Alstom, AtkinsRéalis, Polytechnique Montréal Team on Training

Written by Marybeth Luczak, Executive Editor
Michael Keroullé, President of Alstom Americas; Stéphanie Vaillancourt, President, Canada for AtkinsRéalis (center); and Maud Cohen, President of Polytechnique Montréal (right).

Michael Keroullé, President of Alstom Americas; Stéphanie Vaillancourt, President, Canada for AtkinsRéalis (center); and Maud Cohen, President of Polytechnique Montréal (right).

Alstom, AtkinsRéalis and Polytechnique Montréal on April 11 reported signing an agreement to develop railway and public transit engineering training that they said would “directly address both mobility and decarbonization issues.”

The agreement also provides for the hiring of interns and recent graduates from Polytechnique Montréal and will allow for “knowledge sharing” through rail industry conferences and direct support for student projects, according to mobility solutions provider Alstom, professional services and project management firm AtkinsRéalis (formerly known as SNC-Lavalin Group Inc.), and engineering university Polytechnique Montréal. They called the agreement “an important step that will benefit the industry as a whole and underscores the drive to foster sustainable mobility in Québec.”

The aim of their joint training program, the partners said, is to improve Québec expertise in sustainable rail mobility as the North American rail industry is expected “to grow significantly in the coming years.”

According to the Ordre des ingénieurs du Québec, 52,000 new engineering professionals will be needed by 2033—a 40% increase over the next 10 years, reported Alstom, AtkinsRéalis and Polytechnique Montréal. The electrical engineering sector is expected to be affected by a labor shortage, due in part to the energy transition’s acceleration, including the electrification of transportation, they said. Chemical engineers could also be in high demand, they noted, with the expansion of the hydrogen industry, particularly for heavy vehicle transportation, and increased production of lithium-ion batteries for electric vehicles. Additionally, demand is expected to increase in institutional building design and monitoring (structural, mechanical, and electrical engineering) and civil works (civil, electrical engineering), “in light of public policy trends,” they said.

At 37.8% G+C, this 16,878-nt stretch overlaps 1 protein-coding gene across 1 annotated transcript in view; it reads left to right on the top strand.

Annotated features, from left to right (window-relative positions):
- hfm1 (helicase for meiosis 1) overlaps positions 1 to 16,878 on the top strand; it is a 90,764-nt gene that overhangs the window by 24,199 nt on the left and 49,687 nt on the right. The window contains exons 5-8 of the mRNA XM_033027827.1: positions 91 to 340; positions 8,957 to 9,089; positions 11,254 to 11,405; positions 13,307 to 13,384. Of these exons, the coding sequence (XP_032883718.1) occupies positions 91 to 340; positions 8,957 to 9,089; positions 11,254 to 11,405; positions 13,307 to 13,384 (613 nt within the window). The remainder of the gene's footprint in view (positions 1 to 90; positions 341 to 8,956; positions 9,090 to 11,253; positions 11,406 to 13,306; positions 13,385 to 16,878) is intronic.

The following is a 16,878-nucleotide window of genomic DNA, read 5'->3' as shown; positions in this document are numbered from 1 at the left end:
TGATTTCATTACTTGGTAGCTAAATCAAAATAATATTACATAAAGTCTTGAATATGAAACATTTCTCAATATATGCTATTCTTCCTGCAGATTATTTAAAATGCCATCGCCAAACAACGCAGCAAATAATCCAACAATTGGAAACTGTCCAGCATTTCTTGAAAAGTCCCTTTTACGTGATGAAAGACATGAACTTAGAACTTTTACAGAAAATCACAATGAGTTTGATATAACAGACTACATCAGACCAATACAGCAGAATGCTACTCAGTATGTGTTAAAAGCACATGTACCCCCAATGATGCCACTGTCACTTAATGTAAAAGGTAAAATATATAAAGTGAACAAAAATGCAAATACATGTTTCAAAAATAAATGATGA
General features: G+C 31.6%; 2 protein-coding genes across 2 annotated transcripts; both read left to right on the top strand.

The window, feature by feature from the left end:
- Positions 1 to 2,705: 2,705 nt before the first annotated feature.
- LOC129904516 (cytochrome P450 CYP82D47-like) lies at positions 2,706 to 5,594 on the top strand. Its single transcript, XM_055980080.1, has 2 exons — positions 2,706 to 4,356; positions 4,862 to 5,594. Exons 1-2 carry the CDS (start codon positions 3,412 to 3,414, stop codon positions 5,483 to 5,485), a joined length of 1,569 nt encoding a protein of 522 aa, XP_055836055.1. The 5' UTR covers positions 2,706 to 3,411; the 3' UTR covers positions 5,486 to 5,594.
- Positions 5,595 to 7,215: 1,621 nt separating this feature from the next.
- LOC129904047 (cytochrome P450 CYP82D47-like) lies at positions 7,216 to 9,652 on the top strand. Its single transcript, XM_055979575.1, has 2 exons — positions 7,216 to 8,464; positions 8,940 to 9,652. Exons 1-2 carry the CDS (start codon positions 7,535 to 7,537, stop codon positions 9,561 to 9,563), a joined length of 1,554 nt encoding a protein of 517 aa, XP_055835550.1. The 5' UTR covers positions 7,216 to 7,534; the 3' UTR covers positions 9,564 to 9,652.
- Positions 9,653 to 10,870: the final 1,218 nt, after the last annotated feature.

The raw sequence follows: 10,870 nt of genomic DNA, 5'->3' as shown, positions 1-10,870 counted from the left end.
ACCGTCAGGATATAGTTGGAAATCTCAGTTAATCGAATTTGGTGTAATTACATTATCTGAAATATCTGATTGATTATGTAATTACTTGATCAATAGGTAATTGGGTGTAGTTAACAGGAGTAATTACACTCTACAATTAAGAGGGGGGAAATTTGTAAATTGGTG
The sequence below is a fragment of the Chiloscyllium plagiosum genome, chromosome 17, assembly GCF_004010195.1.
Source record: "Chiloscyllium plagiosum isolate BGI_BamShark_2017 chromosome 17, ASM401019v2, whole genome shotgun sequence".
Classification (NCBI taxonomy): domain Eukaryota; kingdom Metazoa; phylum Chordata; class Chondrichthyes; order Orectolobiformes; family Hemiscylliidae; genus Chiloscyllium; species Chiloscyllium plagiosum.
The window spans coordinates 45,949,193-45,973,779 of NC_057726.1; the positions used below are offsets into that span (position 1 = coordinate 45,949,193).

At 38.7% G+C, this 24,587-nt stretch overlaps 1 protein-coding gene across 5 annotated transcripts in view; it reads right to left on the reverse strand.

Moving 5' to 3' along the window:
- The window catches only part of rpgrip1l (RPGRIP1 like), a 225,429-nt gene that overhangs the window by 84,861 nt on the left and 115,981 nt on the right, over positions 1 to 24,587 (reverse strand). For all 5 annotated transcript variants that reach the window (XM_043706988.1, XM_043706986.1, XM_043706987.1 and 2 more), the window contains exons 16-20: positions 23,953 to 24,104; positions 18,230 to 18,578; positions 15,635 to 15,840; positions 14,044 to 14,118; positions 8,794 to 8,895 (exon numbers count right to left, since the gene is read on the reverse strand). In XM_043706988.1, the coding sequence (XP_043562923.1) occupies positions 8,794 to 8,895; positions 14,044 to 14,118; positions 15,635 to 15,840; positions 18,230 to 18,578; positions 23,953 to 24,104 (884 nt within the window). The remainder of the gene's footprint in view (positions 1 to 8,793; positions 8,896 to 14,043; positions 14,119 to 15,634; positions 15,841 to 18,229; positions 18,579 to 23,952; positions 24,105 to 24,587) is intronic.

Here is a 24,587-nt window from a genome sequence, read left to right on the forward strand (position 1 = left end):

“We are thrilled with this agreement with Alstom and AtkinsRéalis, which strengthens the ties between Polytechnique Montréal and the railway sector,” Maud Cohen, President of Polytechnique Montréal, said. “Developing this field is crucial to addressing transportation sustainability. The training available at Polytechnique Montréal is already geared toward the energy transition, and this joint exercise will allow us to go even further. This is a wonderful opportunity for our students.”

“The training project will provide students with valuable hands-on experience from railway sector experts and pave the way for a more qualified and skilled workforce in the transportation sector,” said Stéphanie Vaillancourt, President, Canada for AtkinsRéalis. “Multi-sectoral collaboration will be required to achieve our societal goals, and that includes industry involvement in shaping students.”

“Alstom is fortunate to employ more than 700 engineers in Canada, most of whom are based at our design, engineering and innovation center in St-Bruno-de-Montarville,” said Michael Keroullé, President of Alstom Americas. “As mass transit and passenger rail projects accelerate across North America, it’s important to ensure a succession ready to meet the complexities of a rapidly transforming market.”

In related developments, Alstom last fall signed a memorandum of understanding with the Environmental and Related Technologies Hub, a consortium of five universities and colleges in Ontario, Canada, to create new learning, research and work opportunities in the mobility sector; in January 2023 announced a cybersecurity education partnership with the Rochester (N.Y.) Institute of Technology; and in November 2022 teamed with the University of Pittsburgh Swanson School of Engineering to develop new mobility research and student engagement programs.

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